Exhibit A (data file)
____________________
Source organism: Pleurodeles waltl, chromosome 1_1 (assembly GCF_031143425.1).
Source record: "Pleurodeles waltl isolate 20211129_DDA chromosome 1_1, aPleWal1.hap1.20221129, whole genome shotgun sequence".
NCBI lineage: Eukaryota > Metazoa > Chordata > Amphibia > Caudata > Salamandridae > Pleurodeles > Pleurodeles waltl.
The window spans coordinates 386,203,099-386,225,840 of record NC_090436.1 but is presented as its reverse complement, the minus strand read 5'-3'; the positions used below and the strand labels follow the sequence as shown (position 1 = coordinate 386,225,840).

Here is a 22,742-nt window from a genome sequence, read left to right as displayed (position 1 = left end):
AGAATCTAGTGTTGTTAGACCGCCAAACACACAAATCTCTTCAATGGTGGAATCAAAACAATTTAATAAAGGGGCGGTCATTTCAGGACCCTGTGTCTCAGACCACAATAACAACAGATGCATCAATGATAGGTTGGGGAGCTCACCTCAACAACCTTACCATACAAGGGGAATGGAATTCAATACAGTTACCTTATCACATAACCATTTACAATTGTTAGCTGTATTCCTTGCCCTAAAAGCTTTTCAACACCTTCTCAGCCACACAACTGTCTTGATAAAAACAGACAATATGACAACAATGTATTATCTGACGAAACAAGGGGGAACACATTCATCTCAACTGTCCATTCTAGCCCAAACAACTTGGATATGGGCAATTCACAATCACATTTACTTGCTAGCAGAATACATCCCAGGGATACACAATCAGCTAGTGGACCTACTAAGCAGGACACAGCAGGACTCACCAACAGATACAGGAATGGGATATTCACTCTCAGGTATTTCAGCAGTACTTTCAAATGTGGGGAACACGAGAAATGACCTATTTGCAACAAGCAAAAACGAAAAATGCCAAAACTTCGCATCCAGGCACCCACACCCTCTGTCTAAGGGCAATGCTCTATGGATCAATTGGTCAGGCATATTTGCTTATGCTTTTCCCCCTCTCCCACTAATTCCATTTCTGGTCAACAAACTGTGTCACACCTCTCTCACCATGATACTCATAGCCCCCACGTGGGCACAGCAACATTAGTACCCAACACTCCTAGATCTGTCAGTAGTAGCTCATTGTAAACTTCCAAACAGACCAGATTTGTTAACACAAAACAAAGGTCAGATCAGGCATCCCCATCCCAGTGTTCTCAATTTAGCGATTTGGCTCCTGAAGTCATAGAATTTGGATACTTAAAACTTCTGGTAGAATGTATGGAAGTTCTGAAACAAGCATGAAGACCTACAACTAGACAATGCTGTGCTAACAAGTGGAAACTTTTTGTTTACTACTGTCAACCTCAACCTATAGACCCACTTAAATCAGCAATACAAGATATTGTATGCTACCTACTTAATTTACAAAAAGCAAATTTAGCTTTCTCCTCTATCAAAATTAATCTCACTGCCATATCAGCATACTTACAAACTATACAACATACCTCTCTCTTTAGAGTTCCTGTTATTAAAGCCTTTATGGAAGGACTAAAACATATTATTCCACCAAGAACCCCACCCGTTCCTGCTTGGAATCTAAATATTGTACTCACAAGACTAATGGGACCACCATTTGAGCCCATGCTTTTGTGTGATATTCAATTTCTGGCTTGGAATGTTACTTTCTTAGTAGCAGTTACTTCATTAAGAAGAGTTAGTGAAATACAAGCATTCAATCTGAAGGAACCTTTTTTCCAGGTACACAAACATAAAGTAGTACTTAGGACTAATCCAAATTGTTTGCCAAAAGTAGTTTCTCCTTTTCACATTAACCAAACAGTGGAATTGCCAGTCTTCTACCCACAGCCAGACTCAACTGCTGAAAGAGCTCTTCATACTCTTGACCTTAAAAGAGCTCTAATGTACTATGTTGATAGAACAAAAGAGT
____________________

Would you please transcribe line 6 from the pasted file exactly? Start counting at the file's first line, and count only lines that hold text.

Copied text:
AGAATCTAGTGTTGTTAGACCGCCAAACACACAAATCTCTTCAATGGTGGAATCAAAACAATTTAATAAAGGGGCGGTCATTTCAGGACCCTGTGTCTCAGACCACAATAACAACAGATGCATCAATGATAGGTTGGGGAGCTCACCTCAACAACCTTACCATACAAGGGGAATGGAATTCAATACAGTTACCTTATCACATAACCATTTACAATTGTTAGCTGTATTCCTTGCCCTAAAAGCTTTTCAACACCTTCTCAGCCACACAACTGTCTTGATAAAAACAGACAATATGACAACAATGTATTATCTGACGAAACAAGGGGGAACACATTCATCTCAACTGTCCATTCTAGCCCAAACAACTTGGATATGGGCAATTCACAATCACATTTACTTGCTAGCAGAATACATCCCAGGGATACACAATCAGCTAGTGGACCTACTAAGCAGGACACAGCAGGACTCACCAACAGATACAGGAATGGGATATTCACTCTCAGGTATTTCAGCAGTACTTTCAAATGTGGGGAACACGAGAAATGACCTATTTGCAACAAGCAAAAACGAAAAATGCCAAAACTTCGCATCCAGGCACCCACACCCTCTGTCTAAGGGCAATGCTCTATGGATCAATTGGTCAGGCATATTTGCTTATGCTTTTCCCCCTCTCCCACTAATTCCATTTCTGGTCAACAAACTGTGTCACACCTCTCTCACCATGATACTCATAGCCCCCACGTGGGCACAGCAACATTAGTACCCAACACTCCTAGATCTGTCAGTAGTAGCTCATTGTAAACTTCCAAACAGACCAGATTTGTTAACACAAAACAAAGGTCAGATCAGGCATCCCCATCCCAGTGTTCTCAATTTAGCGATTTGGCTCCTGAAGTCATAGAATTTGGATACTTAAAACTTCTGGTAGAATGTATGGAAGTTCTGAAACAAGCATGAAGACCTACAACTAGACAATGCTGTGCTAACAAGTGGAAACTTTTTGTTTACTACTGTCAACCTCAACCTATAGACCCACTTAAATCAGCAATACAAGATATTGTATGCTACCTACTTAATTTACAAAAAGCAAATTTAGCTTTCTCCTCTATCAAAATTAATCTCACTGCCATATCAGCATACTTACAAACTATACAACATACCTCTCTCTTTAGAGTTCCTGTTATTAAAGCCTTTATGGAAGGACTAAAACATATTATTCCACCAAGAACCCCACCCGTTCCTGCTTGGAATCTAAATATTGTACTCACAAGACTAATGGGACCACCATTTGAGCCCATGCTTTTGTGTGATATTCAATTTCTGGCTTGGAATGTTACTTTCTTAGTAGCAGTTACTTCATTAAGAAGAGTTAGTGAAATACAAGCATTCAATCTGAAGGAACCTTTTTTCCAGGTACACAAACATAAAGTAGTACTTAGGACTAATCCAAATTGTTTGCCAAAAGTAGTTTCTCCTTTTCACATTAACCAAACAGTGGAATTGCCAGTCTTCTACCCACAGCCAGACTCAACTGCTGAAAGAGCTCTTCATACTCTTGACCTTAAAAGAGCTCTAATGTACTATGTTGATAGAACAAAAGAGT